As an undergraduate, I was tasked with a reading from the provocatively titled book Saving the Planet With Pesticides and Plastics by Dennis Avery. Despite my farm upbringing, I was solidly convinced that pesticides were a “necessary evil”. No question – this was an established, irrefutable fact. I delved into the chapters with a great degree of trepidation. Upon further review, it seemed that pesticides were not evil incarnate after all. A steady deluge of diseases and pests are all unapologetically vying for the farmer’s lifeblood – his or her crops. Agricultural protectants are a vital tool in the farmer’s repertoire to ensure consistent yields and profitability. Most important was the fact that pesticides acted as a hedge against a not so obvious externality – the loss of biodiversity. Crop losses attributed to pests and diseases are often so severe without pesticides that farmers are compelled to clear an ever-larger footprint of pristine forests to compensate. This (very rational) thesis was a cognitive epiphany. I contacted Dennis and inquired about an internship at the Center for Global Food Issues (CGFI), outside of Staunton. Dennis explained that “we’ve never had an intern before, but are definitely willing to take one on”. After verifying my credentials, I got the greenlight – I packed up and embarked on my first trip to the Shenandoah Valley. Once there, I was welcomed with open arms by Dennis’ family and given intensive op-ed writing training. I also took the lead on a white paper describing the impacts of production practices on avian populations for the Swedish Graingrowers Association.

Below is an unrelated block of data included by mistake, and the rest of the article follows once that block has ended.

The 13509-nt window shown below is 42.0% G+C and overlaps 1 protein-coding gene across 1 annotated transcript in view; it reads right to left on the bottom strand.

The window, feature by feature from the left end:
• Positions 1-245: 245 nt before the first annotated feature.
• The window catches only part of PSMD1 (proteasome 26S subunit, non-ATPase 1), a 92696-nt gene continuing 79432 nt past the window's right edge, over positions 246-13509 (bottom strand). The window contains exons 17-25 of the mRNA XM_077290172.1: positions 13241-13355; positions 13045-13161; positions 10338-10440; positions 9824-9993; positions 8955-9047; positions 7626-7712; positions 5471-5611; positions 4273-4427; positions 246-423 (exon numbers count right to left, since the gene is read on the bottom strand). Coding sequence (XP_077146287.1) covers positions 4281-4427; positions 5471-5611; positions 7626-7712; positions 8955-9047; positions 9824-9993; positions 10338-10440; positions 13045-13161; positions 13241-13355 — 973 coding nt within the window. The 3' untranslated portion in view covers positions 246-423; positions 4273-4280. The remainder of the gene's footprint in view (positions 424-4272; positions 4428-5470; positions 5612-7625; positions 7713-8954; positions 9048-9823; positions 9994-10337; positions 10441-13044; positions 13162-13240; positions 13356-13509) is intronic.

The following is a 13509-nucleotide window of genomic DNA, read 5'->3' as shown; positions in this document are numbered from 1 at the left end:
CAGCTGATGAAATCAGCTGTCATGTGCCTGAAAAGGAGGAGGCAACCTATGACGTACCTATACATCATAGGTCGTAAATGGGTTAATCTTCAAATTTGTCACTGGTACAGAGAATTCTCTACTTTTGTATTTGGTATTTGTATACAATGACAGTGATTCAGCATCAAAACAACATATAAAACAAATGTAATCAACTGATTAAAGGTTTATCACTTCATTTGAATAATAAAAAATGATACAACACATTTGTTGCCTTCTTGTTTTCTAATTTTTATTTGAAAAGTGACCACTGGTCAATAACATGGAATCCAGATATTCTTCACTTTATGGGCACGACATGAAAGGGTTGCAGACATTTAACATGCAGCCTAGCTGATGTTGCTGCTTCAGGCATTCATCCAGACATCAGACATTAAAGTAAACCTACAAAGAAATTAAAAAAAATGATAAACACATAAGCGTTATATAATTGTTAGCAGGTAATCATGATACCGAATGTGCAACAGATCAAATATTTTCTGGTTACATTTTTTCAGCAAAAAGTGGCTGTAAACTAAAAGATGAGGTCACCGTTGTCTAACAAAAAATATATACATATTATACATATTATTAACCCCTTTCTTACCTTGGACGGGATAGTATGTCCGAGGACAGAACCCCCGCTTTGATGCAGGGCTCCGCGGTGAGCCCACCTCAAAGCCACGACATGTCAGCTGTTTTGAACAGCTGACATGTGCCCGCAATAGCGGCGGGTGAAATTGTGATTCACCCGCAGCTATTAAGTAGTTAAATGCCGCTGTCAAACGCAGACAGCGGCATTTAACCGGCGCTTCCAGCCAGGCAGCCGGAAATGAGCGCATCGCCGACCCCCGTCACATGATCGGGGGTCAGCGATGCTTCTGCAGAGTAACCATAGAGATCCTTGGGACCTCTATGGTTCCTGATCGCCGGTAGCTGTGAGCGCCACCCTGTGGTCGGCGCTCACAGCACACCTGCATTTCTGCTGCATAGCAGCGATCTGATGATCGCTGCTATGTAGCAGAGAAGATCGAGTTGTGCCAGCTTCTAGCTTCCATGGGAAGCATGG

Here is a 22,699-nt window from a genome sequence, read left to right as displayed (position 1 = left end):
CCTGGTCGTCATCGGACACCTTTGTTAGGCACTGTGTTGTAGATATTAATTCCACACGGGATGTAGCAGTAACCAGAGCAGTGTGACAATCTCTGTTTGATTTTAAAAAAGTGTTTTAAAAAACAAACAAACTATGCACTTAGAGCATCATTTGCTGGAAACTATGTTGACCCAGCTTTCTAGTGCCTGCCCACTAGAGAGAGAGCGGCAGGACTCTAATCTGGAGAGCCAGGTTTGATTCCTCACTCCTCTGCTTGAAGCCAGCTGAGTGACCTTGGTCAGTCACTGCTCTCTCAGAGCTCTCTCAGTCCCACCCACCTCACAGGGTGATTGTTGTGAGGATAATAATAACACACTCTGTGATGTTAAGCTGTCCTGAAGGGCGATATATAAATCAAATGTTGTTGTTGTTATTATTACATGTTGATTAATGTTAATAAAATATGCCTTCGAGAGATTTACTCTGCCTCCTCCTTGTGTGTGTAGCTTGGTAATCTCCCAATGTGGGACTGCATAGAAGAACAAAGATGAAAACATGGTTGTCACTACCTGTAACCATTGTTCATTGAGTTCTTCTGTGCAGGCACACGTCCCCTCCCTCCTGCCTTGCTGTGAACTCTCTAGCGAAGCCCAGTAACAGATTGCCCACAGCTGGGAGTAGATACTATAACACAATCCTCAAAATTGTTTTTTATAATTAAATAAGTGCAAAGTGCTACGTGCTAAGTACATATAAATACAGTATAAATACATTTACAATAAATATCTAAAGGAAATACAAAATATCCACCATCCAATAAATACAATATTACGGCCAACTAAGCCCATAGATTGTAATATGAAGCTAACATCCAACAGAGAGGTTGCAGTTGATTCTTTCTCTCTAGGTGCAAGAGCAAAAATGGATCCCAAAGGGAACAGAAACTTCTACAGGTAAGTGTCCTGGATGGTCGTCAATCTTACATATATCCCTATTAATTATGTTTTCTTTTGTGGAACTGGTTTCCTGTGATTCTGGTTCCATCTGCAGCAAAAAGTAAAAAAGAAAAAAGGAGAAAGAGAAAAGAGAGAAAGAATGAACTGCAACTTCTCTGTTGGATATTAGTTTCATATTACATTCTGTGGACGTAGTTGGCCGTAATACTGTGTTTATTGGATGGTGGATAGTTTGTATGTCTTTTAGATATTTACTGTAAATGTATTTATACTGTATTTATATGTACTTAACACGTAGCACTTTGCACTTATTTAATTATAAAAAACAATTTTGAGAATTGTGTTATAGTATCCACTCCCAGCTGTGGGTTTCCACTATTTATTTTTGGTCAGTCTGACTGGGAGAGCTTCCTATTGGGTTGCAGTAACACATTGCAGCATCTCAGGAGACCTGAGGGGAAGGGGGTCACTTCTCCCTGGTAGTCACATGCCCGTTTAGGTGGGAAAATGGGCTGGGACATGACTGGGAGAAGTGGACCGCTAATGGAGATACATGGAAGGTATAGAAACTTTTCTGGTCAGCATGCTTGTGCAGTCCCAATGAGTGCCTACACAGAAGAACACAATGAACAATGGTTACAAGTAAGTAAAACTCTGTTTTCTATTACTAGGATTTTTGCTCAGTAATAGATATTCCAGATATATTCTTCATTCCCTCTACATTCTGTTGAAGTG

And that brings me full circle back to Virginia and VALOR. I was pleased to see Dennis speak at an environmental issues panel at our most recent Valley seminar. Cognitive dissonance still persists in the public eye. Agriculture is a popular focal point for hyperbole and outright misinformation. No matter how well intentioned (or malicious), well-heeled activists can successfully drive the dialog. This was one of my prime motivations for applying to VALOR – there needs to be an alternative voice in the discourse. Media is just the platform to do so. Our recent training at WVPT with Amy Roscher was especially informative. And while it’s often framed as giving the proper “spin” on an issue, it’s more nuanced than that – it’s simply telling your story as a farmer. And as a farmer, you have eminent credibility.